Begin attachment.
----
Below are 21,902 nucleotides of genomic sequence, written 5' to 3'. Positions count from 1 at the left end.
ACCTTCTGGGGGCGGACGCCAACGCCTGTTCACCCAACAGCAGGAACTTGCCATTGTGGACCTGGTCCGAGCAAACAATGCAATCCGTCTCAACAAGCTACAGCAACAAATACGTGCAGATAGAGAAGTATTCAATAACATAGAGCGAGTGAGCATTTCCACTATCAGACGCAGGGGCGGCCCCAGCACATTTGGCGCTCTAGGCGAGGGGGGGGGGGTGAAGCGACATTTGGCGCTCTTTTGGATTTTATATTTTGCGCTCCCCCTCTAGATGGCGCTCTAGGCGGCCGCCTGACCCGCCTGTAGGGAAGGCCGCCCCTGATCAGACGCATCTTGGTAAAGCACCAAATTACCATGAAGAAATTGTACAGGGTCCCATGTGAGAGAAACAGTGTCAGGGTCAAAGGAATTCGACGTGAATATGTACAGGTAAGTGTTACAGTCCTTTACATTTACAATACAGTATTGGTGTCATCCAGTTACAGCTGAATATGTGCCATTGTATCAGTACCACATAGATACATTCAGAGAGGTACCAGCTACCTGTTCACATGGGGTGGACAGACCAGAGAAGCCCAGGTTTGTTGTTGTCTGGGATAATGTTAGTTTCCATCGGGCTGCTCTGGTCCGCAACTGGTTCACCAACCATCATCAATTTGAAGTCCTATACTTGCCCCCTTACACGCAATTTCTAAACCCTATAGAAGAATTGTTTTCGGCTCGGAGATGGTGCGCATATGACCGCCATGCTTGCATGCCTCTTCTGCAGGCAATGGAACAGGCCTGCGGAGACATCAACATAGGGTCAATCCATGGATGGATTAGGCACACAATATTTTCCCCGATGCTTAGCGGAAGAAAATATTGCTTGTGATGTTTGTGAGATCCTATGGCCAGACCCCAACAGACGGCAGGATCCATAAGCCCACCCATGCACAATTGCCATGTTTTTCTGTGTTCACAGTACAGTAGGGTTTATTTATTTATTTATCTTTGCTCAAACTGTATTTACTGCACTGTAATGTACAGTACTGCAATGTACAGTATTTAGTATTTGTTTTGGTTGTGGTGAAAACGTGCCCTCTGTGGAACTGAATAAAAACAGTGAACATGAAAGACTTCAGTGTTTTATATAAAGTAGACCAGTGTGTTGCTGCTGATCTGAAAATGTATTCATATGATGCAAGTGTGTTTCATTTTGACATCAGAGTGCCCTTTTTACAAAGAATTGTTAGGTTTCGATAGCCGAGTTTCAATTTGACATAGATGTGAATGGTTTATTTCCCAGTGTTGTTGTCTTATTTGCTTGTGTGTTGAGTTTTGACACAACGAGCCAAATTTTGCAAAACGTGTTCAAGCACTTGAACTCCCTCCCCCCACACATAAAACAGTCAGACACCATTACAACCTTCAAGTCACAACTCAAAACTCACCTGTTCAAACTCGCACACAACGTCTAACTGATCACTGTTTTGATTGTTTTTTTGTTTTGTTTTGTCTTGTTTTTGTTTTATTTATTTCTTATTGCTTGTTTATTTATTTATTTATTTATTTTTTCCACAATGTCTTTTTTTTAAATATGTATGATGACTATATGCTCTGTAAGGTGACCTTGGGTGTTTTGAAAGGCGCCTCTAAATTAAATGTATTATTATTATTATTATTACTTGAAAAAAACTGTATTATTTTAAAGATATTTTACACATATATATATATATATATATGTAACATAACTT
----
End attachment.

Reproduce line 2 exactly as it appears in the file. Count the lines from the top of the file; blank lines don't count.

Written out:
ACCTTCTGGGGGCGGACGCCAACGCCTGTTCACCCAACAGCAGGAACTTGCCATTGTGGACCTGGTCCGAGCAAACAATGCAATCCGTCTCAACAAGCTACAGCAACAAATACGTGCAGATAGAGAAGTATTCAATAACATAGAGCGAGTGAGCATTTCCACTATCAGACGCAGGGGCGGCCCCAGCACATTTGGCGCTCTAGGCGAGGGGGGGGGGGTGAAGCGACATTTGGCGCTCTTTTGGATTTTATATTTTGCGCTCCCCCTCTAGATGGCGCTCTAGGCGGCCGCCTGACCCGCCTGTAGGGAAGGCCGCCCCTGATCAGACGCATCTTGGTAAAGCACCAAATTACCATGAAGAAATTGTACAGGGTCCCATGTGAGAGAAACAGTGTCAGGGTCAAAGGAATTCGACGTGAATATGTACAGGTAAGTGTTACAGTCCTTTACATTTACAATACAGTATTGGTGTCATCCAGTTACAGCTGAATATGTGCCATTGTATCAGTACCACATAGATACATTCAGAGAGGTACCAGCTACCTGTTCACATGGGGTGGACAGACCAGAGAAGCCCAGGTTTGTTGTTGTCTGGGATAATGTTAGTTTCCATCGGGCTGCTCTGGTCCGCAACTGGTTCACCAACCATCATCAATTTGAAGTCCTATACTTGCCCCCTTACACGCAATTTCTAAACCCTATAGAAGAATTGTTTTCGGCTCGGAGATGGTGCGCATATGACCGCCATGCTTGCATGCCTCTTCTGCAGGCAATGGAACAGGCCTGCGGAGACATCAACATAGGGTCAATCCATGGATGGATTAGGCACACAATATTTTCCCCGATGCTTAGCGGAAGAAAATATTGCTTGTGATGTTTGTGAGATCCTATGGCCAGACCCCAACAGACGGCAGGATCCATAAGCCCACCCATGCACAATTGCCATGTTTTTCTGTGTTCACAGTACAGTAGGGTTTATTTATTTATTTATCTTTGCTCAAACTGTATTTACTGCACTGTAATGTACAGTACTGCAATGTACAGTATTTAGTATTTGTTTTGGTTGTGGTGAAAACGTGCCCTCTGTGGAACTGAATAAAAACAGTGAACATGAAAGACTTCAGTGTTTTATATAAAGTAGACCAGTGTGTTGCTGCTGATCTGAAAATGTATTCATATGATGCAAGTGTGTTTCATTTTGACATCAGAGTGCCCTTTTTACAAAGAATTGTTAGGTTTCGATAGCCGAGTTTCAATTTGACATAGATGTGAATGGTTTATTTCCCAGTGTTGTTGTCTTATTTGCTTGTGTGTTGAGTTTTGACACAACGAGCCAAATTTTGCAAAACGTGTTCAAGCACTTGAACTCCCTCCCCCCACACATAAAACAGTCAGACACCATTACAACCTTCAAGTCACAACTCAAAACTCACCTGTTCAAACTCGCACACAACGTCTAACTGATCACTGTTTTGATTGTTTTTTTGTTTTGTTTTGTCTTGTTTTTGTTTTATTTATTTCTTATTGCTTGTTTATTTATTTATTTATTTATTTTTTCCACAATGTCTTTTTTTTAAATATGTATGATGACTATATGCTCTGTAAGGTGACCTTGGGTGTTTTGAAAGGCGCCTCTAAATTAAATGTATTATTATTATTATTATTACTTGAAAAAAACTGTATTATTTTAAAGATATTTTACACATATATATATATATATATATGTAACATAACTT